Lead Belly had a hard life in which he couldn’t count on much besides poverty and prison. No doubt this informed his sharp, keening vocals and significant contributions to the fledgling folk movement.
Hall of Fame Essay
In a 1965 issue of “Sing Out!” Folklore researcher Frederic Ramsey Jr. wrote of a man called Leadbelly: "The miracle is that he survived and endured so much for forty-nine years; that he lived to sing uninhibitedly for fifteen more years; and that he died peacefully in a bed.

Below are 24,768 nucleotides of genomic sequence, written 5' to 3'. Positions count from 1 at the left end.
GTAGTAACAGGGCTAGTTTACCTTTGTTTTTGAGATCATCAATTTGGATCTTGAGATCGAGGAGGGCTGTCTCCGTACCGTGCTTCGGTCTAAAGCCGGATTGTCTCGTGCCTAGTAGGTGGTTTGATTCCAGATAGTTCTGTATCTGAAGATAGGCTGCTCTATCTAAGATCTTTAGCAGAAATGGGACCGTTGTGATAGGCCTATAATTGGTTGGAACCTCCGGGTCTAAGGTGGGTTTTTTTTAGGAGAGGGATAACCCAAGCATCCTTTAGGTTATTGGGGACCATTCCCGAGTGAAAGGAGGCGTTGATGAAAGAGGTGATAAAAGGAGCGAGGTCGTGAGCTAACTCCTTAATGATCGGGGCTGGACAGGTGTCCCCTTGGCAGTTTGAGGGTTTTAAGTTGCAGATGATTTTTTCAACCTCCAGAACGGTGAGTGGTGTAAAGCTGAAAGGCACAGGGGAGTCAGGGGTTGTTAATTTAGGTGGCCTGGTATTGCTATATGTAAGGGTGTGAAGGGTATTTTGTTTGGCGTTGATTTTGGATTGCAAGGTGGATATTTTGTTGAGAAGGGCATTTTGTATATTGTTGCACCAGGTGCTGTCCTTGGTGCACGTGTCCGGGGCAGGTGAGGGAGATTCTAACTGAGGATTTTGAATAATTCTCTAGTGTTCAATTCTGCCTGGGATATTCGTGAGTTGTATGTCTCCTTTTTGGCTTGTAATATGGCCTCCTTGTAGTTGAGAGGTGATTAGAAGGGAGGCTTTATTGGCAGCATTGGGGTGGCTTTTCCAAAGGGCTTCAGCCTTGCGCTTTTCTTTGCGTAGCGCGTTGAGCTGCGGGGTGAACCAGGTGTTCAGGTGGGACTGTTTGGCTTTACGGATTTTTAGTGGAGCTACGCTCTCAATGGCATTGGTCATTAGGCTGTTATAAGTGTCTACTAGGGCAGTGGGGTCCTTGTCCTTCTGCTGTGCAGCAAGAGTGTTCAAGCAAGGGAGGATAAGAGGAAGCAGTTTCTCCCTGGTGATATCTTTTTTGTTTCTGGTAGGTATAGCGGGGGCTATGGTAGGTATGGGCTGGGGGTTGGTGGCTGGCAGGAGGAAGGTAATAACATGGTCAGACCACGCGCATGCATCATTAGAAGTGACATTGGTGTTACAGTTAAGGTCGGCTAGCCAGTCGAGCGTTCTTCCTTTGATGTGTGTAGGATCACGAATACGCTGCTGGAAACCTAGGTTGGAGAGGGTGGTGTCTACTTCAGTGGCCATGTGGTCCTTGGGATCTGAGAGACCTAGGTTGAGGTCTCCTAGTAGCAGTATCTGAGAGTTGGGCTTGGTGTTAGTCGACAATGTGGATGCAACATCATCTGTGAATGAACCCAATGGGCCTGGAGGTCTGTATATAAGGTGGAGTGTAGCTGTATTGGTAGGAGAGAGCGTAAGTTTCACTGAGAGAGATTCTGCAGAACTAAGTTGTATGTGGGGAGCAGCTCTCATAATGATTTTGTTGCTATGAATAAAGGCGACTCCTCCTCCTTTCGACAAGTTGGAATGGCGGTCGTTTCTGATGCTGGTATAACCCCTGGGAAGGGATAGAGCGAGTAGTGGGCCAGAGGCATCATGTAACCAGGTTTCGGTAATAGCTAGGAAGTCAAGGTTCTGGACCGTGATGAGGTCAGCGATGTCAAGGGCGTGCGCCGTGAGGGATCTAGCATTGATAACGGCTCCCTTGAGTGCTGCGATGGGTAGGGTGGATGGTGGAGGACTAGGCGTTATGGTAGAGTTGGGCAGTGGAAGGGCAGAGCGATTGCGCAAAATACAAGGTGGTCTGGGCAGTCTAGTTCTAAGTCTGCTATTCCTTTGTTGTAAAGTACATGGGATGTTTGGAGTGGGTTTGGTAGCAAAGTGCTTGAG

The odds against this survival were nearly incalculable in the frame of the period and the place to which he was born.” In the course of a life alternately tragic and triumphant, Leadbelly became one of America’s greatest folk singers and composers as well as its leading exponent of the twelve-string guitar.
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